Thu, Jan 18, 2007 - Page 2 News List

Center for Disease Control programs slow HIV spread

By Angelica Oung  /  STAFF REPORTER

The number of new HIV cases dropped last year, according to figures released yesterday by the Center for Disease Control (CDC).

The number of new cases had increased at an alarming rate before this year because of the increase in intravenous drug use, the CDC said.

Last year 2,942 new cases of HIV were reported, down from 3,399 in 2005, which was the year with the highest number of new cases, the CDC said.

However, the number of infections is still high compared with 2003 and earlier, it added.

Before 2004, HIV cases reported in Taiwan per year had never exceeded 1,000.

According to the CDC, there are currently 13,103 confirmed cases of HIV in the nation.

CDC Deputy Director Shih Wen-yi (施文儀) said he was glad the center's programs to fight the spread of HIV, including a needle exchange program, had had some effect.

"Unlike the spread of HIV through sexual contact, the spread of HIV through drug use has been explosive," Shih said at a press conference yesterday. "Frankly, if this program to fight the spread of HIV had not worked, we would have been at our wits' end."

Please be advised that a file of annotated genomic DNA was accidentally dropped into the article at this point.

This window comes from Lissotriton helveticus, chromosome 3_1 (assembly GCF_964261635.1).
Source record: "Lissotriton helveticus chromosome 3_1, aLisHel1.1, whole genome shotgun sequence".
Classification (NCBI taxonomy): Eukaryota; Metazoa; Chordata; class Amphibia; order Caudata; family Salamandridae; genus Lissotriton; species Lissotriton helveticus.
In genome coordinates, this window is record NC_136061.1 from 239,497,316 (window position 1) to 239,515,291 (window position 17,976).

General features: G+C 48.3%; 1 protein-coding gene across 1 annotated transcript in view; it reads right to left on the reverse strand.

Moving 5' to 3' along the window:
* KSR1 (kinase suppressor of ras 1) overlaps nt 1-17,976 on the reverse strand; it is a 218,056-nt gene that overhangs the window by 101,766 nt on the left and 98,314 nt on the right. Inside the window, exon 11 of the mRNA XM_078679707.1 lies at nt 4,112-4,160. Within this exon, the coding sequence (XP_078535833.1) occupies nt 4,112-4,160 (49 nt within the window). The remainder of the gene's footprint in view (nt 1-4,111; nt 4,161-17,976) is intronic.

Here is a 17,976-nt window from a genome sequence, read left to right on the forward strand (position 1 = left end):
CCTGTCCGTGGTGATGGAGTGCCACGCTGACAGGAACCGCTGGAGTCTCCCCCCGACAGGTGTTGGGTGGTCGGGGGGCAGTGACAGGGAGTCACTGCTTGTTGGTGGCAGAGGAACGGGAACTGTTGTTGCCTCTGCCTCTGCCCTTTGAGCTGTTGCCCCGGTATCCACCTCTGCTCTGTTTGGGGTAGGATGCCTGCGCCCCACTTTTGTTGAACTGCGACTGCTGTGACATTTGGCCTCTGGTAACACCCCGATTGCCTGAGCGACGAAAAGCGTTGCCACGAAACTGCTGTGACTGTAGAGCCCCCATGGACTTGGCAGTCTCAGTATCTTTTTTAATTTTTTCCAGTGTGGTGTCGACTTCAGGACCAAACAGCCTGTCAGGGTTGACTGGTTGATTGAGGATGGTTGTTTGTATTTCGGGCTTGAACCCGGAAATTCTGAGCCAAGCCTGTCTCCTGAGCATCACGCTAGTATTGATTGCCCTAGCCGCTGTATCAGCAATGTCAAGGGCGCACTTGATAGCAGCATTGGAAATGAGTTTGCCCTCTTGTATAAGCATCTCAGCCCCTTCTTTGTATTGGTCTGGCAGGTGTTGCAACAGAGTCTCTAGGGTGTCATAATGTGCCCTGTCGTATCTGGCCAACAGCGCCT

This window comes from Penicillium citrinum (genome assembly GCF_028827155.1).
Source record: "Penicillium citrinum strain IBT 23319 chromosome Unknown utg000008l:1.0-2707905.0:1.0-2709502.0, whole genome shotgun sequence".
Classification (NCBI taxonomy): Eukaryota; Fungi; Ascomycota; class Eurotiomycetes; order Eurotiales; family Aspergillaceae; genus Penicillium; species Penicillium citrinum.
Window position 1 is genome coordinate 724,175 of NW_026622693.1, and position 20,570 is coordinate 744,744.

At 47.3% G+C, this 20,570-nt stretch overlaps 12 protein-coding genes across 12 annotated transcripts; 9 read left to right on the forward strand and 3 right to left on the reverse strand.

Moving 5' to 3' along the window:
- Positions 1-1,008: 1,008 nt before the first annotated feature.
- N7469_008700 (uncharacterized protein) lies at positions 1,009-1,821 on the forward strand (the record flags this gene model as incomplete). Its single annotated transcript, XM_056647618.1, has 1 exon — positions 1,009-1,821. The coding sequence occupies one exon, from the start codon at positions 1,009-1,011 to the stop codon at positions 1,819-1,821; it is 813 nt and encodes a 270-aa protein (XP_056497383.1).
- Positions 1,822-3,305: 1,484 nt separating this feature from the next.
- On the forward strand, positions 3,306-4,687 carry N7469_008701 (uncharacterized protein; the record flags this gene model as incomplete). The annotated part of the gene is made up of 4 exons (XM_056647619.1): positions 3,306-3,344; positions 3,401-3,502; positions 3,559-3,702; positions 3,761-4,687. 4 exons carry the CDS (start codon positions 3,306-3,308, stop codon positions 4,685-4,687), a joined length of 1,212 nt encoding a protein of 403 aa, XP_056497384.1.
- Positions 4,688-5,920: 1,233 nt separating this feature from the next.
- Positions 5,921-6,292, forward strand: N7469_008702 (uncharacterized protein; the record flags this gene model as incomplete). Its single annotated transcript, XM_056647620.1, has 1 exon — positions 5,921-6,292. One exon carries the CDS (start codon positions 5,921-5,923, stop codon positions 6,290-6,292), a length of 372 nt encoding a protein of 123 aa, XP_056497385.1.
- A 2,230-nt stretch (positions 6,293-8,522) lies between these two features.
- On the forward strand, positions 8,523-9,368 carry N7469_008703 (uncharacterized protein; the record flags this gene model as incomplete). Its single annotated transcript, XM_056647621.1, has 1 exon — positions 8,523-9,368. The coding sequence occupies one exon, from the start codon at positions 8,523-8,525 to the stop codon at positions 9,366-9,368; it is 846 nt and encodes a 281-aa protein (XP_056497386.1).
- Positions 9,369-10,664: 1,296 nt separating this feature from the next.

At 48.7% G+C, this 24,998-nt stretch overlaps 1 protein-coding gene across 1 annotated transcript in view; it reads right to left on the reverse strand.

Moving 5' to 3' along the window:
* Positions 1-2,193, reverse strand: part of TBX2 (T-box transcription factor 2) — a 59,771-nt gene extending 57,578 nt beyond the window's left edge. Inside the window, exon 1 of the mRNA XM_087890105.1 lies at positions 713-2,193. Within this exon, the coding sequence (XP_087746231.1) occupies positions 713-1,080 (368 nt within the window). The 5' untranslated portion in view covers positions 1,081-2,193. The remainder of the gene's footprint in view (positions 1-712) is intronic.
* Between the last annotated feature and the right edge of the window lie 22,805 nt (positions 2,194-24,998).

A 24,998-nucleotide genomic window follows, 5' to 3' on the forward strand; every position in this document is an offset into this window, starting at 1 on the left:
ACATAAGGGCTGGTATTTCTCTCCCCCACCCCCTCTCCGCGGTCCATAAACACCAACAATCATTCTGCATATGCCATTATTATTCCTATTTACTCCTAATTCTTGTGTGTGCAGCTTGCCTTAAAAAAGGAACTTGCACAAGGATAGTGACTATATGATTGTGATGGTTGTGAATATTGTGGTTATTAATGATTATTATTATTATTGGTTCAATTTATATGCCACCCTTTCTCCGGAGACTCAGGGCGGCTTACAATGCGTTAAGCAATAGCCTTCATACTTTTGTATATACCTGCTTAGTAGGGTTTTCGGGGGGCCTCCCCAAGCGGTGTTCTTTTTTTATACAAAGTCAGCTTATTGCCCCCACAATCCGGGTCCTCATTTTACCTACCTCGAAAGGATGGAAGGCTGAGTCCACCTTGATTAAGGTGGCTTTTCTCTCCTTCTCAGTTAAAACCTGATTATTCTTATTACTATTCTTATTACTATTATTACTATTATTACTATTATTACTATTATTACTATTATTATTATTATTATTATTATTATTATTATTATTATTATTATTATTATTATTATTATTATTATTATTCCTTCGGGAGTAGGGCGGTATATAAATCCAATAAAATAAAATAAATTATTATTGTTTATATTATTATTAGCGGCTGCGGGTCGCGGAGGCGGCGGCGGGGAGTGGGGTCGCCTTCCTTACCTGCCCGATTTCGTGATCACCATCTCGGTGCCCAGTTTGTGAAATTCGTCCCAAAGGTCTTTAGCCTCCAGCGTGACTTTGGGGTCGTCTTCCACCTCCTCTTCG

CDC figures indicate that the nation experienced almost no drug-related HIV infections up to 2002.

By 2005, however, there were 2,463 new cases of HIV attributed to infections from needle sharing.

The CDC's pilot clean needle program began in late 2005. Since then the program has grown to include 730 distribution points in 23 cities and towns. Last year, the percentage of infections attributed to needle sharing fell to 60 percent from 72 percent in 2005.

The Tainan County Government is discussing making clean needles more easily available at convenience store chains such as 7-Eleven and Hi-Life.

"If this plan goes through, it would be a world-first," Shih said, adding that the high level of acceptance of the need to provide clean needles to addicts was a "sign of civilization."

Apart from the CDC's needle exchange program and publicity campaigns, the center also runs a methadone program that is still in its early stages. The CDC said that almost 2,000 addicts had undergone methadone treatment so far at 19 clinics. Methadone prevents many serious withdrawal symptoms caused while ending heroin use.

The CDC hopes to expand its methadone program to 4,000 addicts by the end of the year and 50,000 addicts within three years.

The Department of Health is working with the Justice Department to provide methadone to addicts before they leave prison.

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